Feature

Young and courageous

They are young and they have gumption. Aaron Corbett talks to four NTU graduates who quit stable jobs to enter the heady world of start-ups

He’s gaining currency

According to Yusho Liu, CoinHako is a Bitcoin “wallet service”. Instead of carrying around a wallet, you can go to CoinHako to create a digital wallet and store your Bitcoins securely there. Bitcoin is a digital currency that can be used to purchase goods or services from vendors that accept the currency.
CoinHako
Bitcoin wallet service
Founded: 2014
Co-founder and CEO: Yusho Liu (School of Mechanical & Aerospace Engineering, Class of 2013)
Business location: Singapore
No. of employees: 3
Boost from a legendary venture capitalist

“Just after I graduated in 2013, I met up with my army buddy and co-founder Gerry Eng, and we talked about Bitcoin. We thought that the digital currency had huge potential and wanted to give it a try, but found that the user experience just wasn’t good, so we decided to create our own Bitcoin exchange called Coin Supermart. The Draper family of investors in the US became interested in us and invited us to attend their Boost VC Bitcoin accelerator programme in Silicon Valley for three months.”


Next change

“We were the first Bitcoin start-up in Asia to enter the Valley through Boost VC. During the course, and after talking to our customers, we decided to develop a Bitcoin wallet instead, which is now CoinHako. Tim Draper became our angel investor – he's well known for making early investments in the likes of Hotmail and Skype.”


Try again, and again

“When we first started, we were running low on cash and my parents were pushing me to get a ‘real job’. Asian investors ignored our mails, so we tried start-up accelerators in the US. We eventually took up Boost VC’s offer and had the best time of our lives in Silicon Valley. Since then, we’ve been getting the right attention from financial and government institutions as well as the Bitcoin community.”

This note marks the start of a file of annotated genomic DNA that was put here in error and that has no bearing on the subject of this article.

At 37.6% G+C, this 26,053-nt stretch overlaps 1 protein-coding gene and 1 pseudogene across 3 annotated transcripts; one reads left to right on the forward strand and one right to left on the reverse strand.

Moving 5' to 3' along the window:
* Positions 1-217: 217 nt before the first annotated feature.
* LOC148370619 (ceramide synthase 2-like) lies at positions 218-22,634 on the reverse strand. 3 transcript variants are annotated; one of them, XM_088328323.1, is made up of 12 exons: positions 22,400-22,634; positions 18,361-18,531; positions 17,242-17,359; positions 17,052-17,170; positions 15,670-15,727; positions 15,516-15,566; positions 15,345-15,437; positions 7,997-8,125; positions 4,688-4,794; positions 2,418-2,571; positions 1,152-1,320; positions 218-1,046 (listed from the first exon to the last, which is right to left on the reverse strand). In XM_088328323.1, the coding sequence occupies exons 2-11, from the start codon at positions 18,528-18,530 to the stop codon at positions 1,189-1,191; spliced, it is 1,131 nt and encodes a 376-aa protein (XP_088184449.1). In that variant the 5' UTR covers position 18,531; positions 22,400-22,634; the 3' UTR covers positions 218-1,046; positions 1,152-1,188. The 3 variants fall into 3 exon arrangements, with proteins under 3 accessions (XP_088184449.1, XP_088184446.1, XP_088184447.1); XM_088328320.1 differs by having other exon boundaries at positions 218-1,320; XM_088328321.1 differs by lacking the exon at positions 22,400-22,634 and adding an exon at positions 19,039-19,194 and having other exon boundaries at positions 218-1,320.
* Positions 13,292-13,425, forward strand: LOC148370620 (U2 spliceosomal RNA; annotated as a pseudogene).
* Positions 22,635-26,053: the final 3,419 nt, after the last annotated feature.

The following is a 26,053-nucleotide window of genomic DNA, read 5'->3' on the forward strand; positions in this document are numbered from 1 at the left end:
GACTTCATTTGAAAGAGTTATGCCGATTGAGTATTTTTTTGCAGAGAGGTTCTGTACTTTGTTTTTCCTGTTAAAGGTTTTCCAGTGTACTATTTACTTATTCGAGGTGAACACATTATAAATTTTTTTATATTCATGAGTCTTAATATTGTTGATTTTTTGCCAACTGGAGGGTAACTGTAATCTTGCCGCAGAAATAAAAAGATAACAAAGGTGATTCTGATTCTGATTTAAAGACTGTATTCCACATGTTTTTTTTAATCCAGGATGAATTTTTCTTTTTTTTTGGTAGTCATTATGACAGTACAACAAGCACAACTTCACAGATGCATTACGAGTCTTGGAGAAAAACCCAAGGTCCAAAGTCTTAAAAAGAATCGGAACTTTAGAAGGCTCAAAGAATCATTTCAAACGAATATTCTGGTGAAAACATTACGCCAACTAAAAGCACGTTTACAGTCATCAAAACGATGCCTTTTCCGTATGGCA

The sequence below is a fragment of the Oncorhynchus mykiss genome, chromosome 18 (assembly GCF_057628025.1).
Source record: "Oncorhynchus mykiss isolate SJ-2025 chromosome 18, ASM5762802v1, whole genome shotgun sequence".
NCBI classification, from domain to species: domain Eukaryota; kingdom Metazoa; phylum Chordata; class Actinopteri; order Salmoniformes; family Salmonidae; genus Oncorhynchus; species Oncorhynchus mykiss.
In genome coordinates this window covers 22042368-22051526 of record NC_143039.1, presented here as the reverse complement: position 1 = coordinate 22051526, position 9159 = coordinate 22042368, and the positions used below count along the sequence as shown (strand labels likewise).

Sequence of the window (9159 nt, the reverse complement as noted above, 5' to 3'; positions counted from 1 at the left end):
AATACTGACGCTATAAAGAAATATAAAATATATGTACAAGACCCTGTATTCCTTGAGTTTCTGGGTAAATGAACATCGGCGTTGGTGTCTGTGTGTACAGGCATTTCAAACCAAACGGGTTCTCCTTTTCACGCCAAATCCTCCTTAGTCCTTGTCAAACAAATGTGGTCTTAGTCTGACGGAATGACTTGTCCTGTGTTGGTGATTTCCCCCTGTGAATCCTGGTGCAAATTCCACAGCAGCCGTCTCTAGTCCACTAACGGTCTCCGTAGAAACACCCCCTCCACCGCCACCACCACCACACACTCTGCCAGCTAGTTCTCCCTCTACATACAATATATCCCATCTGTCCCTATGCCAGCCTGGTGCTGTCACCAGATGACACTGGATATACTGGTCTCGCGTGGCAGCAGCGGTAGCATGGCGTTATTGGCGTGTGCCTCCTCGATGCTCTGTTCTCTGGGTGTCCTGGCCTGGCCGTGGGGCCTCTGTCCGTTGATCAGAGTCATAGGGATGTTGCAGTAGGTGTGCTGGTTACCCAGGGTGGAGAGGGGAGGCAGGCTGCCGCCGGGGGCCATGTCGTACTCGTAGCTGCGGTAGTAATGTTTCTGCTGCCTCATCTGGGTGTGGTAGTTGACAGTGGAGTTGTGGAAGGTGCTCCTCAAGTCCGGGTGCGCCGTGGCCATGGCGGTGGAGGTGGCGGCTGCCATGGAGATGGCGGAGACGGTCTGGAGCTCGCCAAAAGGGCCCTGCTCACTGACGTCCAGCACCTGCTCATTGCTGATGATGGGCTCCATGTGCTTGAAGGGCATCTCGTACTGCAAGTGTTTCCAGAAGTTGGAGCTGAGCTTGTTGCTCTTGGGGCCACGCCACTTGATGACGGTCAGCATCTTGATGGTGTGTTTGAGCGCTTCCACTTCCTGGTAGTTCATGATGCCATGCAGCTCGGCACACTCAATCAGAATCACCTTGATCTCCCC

Put yourself out there

“There’s an abundance of networking events in Singapore for start-ups. We’re in touch with many young companies and other Bitcoin start-ups. Newbies should prepare a simple pitch deck before attending a networking session. And do keep a look out for a mentor you can bounce ideas off. I'm fortunate to have had Prof Ooi Kim Tiow, a keen inventor, as my sounding board. He was my Final Year Project supervisor at NTU and we still keep in touch. Don’t be afraid of being eaten up – just put yourself out there.”


Hire a technical person

“In my final years at NTU, I had a start-up called Portagram that delivered printouts of Instagram moments right to the customer’s doorstep. That ran for about two years and though we broke even pretty quickly, we couldn’t scale it because I was still studying and we didn’t have a technical person to troubleshoot problems.”


The hunger games

“I joined NTU from Singapore Polytechnic, where I did aeronautical engineering. I played tennis for Hall 16 and stayed there for three years. Every year, we won the inter-hall tennis competition. I love tackling problems and challenging old ways. When I was at NTU, my course mates were already telling me I’d probably start something of my own eventually and wouldn’t be working for someone.”


School of networks

“University is a good place to meet people and learn your fundamentals. Who knows, you could make friends with the next CEO of some MNC.”


There’s a rainbow at the end

“Failure is not something we’re taught in school. Failing a module in school can be devastating enough. Failing a start-up that you’ve sacrificed your personal relationships, finances and time for is worse. But I believe that every successful entrepreneur has failed before. If it happens to me, I’ll bounce back.”

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Photos: Dios Vincoy JR